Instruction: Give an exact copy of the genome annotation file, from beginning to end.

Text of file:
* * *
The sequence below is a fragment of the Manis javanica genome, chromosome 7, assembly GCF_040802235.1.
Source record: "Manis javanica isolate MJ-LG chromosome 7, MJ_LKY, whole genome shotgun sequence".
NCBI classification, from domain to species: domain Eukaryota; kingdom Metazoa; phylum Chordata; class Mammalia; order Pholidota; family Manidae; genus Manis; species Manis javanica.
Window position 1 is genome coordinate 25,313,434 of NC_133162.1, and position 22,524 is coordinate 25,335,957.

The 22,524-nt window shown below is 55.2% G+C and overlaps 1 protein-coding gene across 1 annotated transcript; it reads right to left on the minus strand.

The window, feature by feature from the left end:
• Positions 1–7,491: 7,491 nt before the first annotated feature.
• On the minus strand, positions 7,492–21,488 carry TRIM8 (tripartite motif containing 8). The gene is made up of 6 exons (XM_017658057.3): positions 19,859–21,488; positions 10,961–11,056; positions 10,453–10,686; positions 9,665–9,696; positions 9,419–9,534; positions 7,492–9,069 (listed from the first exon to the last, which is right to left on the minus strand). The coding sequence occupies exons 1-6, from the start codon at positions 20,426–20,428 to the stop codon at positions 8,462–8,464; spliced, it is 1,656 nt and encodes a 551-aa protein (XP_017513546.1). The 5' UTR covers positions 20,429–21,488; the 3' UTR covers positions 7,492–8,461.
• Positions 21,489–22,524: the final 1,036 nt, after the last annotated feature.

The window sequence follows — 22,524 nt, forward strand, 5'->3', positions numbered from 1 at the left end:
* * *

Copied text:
The sequence below is a fragment of the Manis javanica genome, chromosome 7, assembly GCF_040802235.1.
Source record: "Manis javanica isolate MJ-LG chromosome 7, MJ_LKY, whole genome shotgun sequence".
NCBI classification, from domain to species: domain Eukaryota; kingdom Metazoa; phylum Chordata; class Mammalia; order Pholidota; family Manidae; genus Manis; species Manis javanica.
Window position 1 is genome coordinate 25,313,434 of NC_133162.1, and position 22,524 is coordinate 25,335,957.

The 22,524-nt window shown below is 55.2% G+C and overlaps 1 protein-coding gene across 1 annotated transcript; it reads right to left on the minus strand.

The window, feature by feature from the left end:
• Positions 1–7,491: 7,491 nt before the first annotated feature.
• On the minus strand, positions 7,492–21,488 carry TRIM8 (tripartite motif containing 8). The gene is made up of 6 exons (XM_017658057.3): positions 19,859–21,488; positions 10,961–11,056; positions 10,453–10,686; positions 9,665–9,696; positions 9,419–9,534; positions 7,492–9,069 (listed from the first exon to the last, which is right to left on the minus strand). The coding sequence occupies exons 1-6, from the start codon at positions 20,426–20,428 to the stop codon at positions 8,462–8,464; spliced, it is 1,656 nt and encodes a 551-aa protein (XP_017513546.1). The 5' UTR covers positions 20,429–21,488; the 3' UTR covers positions 7,492–8,461.
• Positions 21,489–22,524: the final 1,036 nt, after the last annotated feature.

The window sequence follows — 22,524 nt, forward strand, 5'->3', positions numbered from 1 at the left end: